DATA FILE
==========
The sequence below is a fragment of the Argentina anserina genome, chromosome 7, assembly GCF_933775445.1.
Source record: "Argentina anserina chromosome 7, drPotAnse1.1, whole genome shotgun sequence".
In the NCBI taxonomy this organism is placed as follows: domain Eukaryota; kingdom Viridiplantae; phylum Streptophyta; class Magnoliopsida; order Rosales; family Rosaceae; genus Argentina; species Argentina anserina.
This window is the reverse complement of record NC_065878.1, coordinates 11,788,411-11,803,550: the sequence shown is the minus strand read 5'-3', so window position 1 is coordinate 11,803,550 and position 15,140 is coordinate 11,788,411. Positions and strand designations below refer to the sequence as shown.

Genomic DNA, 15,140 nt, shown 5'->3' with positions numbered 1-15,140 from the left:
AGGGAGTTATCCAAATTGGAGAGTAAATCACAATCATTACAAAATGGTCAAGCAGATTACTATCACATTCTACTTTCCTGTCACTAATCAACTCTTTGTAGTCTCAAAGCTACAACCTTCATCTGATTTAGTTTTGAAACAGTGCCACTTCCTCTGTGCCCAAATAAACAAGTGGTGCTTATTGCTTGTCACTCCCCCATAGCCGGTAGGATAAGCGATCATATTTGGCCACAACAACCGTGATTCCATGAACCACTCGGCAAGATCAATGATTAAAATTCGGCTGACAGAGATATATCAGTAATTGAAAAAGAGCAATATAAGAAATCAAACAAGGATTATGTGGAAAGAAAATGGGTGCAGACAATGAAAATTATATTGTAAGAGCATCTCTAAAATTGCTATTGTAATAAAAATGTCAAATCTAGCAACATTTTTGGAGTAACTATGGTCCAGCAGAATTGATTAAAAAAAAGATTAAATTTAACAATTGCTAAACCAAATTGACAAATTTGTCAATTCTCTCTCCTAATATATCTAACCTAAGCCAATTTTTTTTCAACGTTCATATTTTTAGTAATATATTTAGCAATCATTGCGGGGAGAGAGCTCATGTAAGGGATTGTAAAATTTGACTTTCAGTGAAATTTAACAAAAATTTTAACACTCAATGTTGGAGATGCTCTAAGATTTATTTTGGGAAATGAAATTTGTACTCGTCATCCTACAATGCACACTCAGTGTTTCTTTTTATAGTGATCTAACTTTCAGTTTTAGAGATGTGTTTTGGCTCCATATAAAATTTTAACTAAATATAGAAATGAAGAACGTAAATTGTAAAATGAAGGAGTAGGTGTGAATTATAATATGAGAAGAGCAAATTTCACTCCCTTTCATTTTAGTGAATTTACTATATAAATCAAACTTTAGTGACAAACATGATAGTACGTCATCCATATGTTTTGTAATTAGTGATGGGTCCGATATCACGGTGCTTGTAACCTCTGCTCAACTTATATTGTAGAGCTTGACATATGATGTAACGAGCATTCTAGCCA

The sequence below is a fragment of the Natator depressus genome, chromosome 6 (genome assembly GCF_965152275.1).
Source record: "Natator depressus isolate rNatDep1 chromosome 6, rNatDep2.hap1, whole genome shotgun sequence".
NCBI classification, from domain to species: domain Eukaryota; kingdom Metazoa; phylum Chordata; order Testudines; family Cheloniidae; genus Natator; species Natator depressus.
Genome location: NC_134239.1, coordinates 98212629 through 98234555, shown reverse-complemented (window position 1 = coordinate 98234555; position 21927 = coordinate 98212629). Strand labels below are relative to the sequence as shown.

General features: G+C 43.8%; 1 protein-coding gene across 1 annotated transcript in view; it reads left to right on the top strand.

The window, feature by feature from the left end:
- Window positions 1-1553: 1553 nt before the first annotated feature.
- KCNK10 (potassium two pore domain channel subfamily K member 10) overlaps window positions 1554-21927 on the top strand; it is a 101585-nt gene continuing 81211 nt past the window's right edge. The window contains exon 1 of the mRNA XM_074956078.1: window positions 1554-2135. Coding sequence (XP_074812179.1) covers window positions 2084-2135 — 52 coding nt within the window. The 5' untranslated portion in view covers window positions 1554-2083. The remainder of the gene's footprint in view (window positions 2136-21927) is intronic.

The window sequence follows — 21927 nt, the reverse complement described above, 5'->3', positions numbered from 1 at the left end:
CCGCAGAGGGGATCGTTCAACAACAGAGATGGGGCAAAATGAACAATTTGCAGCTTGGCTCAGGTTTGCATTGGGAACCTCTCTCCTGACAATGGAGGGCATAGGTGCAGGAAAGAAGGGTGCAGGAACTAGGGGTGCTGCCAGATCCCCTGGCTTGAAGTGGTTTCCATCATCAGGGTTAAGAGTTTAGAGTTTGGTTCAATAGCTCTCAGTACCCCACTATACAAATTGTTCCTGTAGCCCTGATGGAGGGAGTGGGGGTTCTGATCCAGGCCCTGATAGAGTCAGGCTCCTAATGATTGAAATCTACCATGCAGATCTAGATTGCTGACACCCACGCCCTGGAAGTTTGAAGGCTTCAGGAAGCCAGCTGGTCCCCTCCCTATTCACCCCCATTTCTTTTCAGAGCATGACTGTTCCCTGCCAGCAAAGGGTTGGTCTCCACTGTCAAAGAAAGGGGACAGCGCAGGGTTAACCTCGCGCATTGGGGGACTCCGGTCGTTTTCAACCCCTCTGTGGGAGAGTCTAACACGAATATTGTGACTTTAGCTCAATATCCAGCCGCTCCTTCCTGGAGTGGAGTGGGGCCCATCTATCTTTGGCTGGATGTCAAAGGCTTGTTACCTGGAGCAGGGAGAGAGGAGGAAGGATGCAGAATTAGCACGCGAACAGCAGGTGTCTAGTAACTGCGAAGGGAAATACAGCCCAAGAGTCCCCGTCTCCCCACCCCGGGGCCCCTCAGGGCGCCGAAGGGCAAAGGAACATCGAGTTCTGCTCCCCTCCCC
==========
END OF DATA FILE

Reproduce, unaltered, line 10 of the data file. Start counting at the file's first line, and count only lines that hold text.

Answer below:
Genome location: NC_134239.1, coordinates 98212629 through 98234555, shown reverse-complemented (window position 1 = coordinate 98234555; position 21927 = coordinate 98212629). Strand labels below are relative to the sequence as shown.